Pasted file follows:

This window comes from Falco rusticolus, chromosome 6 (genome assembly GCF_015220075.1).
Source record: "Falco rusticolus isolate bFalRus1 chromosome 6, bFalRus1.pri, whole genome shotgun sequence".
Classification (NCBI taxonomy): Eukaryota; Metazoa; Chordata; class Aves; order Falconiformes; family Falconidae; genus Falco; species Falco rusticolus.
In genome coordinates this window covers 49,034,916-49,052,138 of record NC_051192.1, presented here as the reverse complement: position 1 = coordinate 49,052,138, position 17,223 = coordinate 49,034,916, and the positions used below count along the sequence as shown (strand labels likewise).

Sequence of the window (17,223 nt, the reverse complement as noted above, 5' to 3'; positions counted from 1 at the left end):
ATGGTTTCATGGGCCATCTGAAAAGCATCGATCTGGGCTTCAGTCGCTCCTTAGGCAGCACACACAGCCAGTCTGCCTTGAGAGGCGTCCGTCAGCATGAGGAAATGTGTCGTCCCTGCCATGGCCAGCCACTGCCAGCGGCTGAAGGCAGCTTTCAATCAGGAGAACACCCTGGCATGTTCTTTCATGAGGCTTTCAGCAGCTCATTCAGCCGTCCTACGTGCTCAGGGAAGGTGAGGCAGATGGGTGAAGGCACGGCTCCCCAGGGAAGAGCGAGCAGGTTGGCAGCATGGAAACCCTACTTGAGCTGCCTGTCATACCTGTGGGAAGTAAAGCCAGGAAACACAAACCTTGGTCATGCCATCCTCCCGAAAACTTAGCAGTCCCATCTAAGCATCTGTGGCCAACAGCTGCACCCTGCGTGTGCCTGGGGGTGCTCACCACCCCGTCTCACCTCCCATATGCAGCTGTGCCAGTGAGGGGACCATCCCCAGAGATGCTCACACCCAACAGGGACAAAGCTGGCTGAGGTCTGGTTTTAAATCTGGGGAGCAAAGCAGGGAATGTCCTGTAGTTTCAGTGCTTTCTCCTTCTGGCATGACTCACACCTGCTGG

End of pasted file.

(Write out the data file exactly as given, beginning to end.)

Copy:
This window comes from Falco rusticolus, chromosome 6 (genome assembly GCF_015220075.1).
Source record: "Falco rusticolus isolate bFalRus1 chromosome 6, bFalRus1.pri, whole genome shotgun sequence".
Classification (NCBI taxonomy): Eukaryota; Metazoa; Chordata; class Aves; order Falconiformes; family Falconidae; genus Falco; species Falco rusticolus.
In genome coordinates this window covers 49,034,916-49,052,138 of record NC_051192.1, presented here as the reverse complement: position 1 = coordinate 49,052,138, position 17,223 = coordinate 49,034,916, and the positions used below count along the sequence as shown (strand labels likewise).

Sequence of the window (17,223 nt, the reverse complement as noted above, 5' to 3'; positions counted from 1 at the left end):
ATGGTTTCATGGGCCATCTGAAAAGCATCGATCTGGGCTTCAGTCGCTCCTTAGGCAGCACACACAGCCAGTCTGCCTTGAGAGGCGTCCGTCAGCATGAGGAAATGTGTCGTCCCTGCCATGGCCAGCCACTGCCAGCGGCTGAAGGCAGCTTTCAATCAGGAGAACACCCTGGCATGTTCTTTCATGAGGCTTTCAGCAGCTCATTCAGCCGTCCTACGTGCTCAGGGAAGGTGAGGCAGATGGGTGAAGGCACGGCTCCCCAGGGAAGAGCGAGCAGGTTGGCAGCATGGAAACCCTACTTGAGCTGCCTGTCATACCTGTGGGAAGTAAAGCCAGGAAACACAAACCTTGGTCATGCCATCCTCCCGAAAACTTAGCAGTCCCATCTAAGCATCTGTGGCCAACAGCTGCACCCTGCGTGTGCCTGGGGGTGCTCACCACCCCGTCTCACCTCCCATATGCAGCTGTGCCAGTGAGGGGACCATCCCCAGAGATGCTCACACCCAACAGGGACAAAGCTGGCTGAGGTCTGGTTTTAAATCTGGGGAGCAAAGCAGGGAATGTCCTGTAGTTTCAGTGCTTTCTCCTTCTGGCATGACTCACACCTGCTGG